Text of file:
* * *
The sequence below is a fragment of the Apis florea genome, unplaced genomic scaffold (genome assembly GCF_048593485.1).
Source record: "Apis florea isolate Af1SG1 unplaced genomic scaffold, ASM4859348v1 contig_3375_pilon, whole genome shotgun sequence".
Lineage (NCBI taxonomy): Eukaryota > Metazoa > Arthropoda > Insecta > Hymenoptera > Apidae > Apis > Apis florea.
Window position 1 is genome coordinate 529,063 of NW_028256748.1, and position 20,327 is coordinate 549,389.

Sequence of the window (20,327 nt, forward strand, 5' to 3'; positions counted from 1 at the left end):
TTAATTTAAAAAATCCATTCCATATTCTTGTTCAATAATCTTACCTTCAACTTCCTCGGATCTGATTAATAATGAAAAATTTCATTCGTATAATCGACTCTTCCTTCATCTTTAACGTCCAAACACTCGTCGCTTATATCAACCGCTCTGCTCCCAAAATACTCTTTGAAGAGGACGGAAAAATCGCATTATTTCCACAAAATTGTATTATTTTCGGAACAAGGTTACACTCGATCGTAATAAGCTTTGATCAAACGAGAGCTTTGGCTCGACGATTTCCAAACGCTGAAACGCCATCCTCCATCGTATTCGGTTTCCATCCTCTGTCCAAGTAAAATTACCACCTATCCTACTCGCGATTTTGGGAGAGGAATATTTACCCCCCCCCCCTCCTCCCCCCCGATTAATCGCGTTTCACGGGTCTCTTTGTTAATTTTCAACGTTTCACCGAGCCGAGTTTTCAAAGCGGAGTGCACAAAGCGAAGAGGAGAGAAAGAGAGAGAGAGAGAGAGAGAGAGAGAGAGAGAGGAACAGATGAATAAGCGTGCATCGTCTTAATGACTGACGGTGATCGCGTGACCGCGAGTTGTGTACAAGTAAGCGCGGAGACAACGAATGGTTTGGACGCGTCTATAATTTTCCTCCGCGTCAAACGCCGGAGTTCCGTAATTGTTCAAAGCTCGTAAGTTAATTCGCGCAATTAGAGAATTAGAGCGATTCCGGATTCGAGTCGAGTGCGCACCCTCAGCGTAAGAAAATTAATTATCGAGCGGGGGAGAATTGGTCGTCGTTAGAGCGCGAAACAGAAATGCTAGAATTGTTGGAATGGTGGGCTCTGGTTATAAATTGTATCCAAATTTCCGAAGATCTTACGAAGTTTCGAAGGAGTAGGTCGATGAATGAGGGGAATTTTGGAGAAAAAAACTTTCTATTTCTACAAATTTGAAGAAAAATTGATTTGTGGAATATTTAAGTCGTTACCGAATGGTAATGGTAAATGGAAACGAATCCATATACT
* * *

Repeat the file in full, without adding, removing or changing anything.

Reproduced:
The sequence below is a fragment of the Apis florea genome, unplaced genomic scaffold (genome assembly GCF_048593485.1).
Source record: "Apis florea isolate Af1SG1 unplaced genomic scaffold, ASM4859348v1 contig_3375_pilon, whole genome shotgun sequence".
Lineage (NCBI taxonomy): Eukaryota > Metazoa > Arthropoda > Insecta > Hymenoptera > Apidae > Apis > Apis florea.
Window position 1 is genome coordinate 529,063 of NW_028256748.1, and position 20,327 is coordinate 549,389.

Sequence of the window (20,327 nt, forward strand, 5' to 3'; positions counted from 1 at the left end):
TTAATTTAAAAAATCCATTCCATATTCTTGTTCAATAATCTTACCTTCAACTTCCTCGGATCTGATTAATAATGAAAAATTTCATTCGTATAATCGACTCTTCCTTCATCTTTAACGTCCAAACACTCGTCGCTTATATCAACCGCTCTGCTCCCAAAATACTCTTTGAAGAGGACGGAAAAATCGCATTATTTCCACAAAATTGTATTATTTTCGGAACAAGGTTACACTCGATCGTAATAAGCTTTGATCAAACGAGAGCTTTGGCTCGACGATTTCCAAACGCTGAAACGCCATCCTCCATCGTATTCGGTTTCCATCCTCTGTCCAAGTAAAATTACCACCTATCCTACTCGCGATTTTGGGAGAGGAATATTTACCCCCCCCCCCTCCTCCCCCCCGATTAATCGCGTTTCACGGGTCTCTTTGTTAATTTTCAACGTTTCACCGAGCCGAGTTTTCAAAGCGGAGTGCACAAAGCGAAGAGGAGAGAAAGAGAGAGAGAGAGAGAGAGAGAGAGAGAGAGAGGAACAGATGAATAAGCGTGCATCGTCTTAATGACTGACGGTGATCGCGTGACCGCGAGTTGTGTACAAGTAAGCGCGGAGACAACGAATGGTTTGGACGCGTCTATAATTTTCCTCCGCGTCAAACGCCGGAGTTCCGTAATTGTTCAAAGCTCGTAAGTTAATTCGCGCAATTAGAGAATTAGAGCGATTCCGGATTCGAGTCGAGTGCGCACCCTCAGCGTAAGAAAATTAATTATCGAGCGGGGGAGAATTGGTCGTCGTTAGAGCGCGAAACAGAAATGCTAGAATTGTTGGAATGGTGGGCTCTGGTTATAAATTGTATCCAAATTTCCGAAGATCTTACGAAGTTTCGAAGGAGTAGGTCGATGAATGAGGGGAATTTTGGAGAAAAAAACTTTCTATTTCTACAAATTTGAAGAAAAATTGATTTGTGGAATATTTAAGTCGTTACCGAATGGTAATGGTAAATGGAAACGAATCCATATACT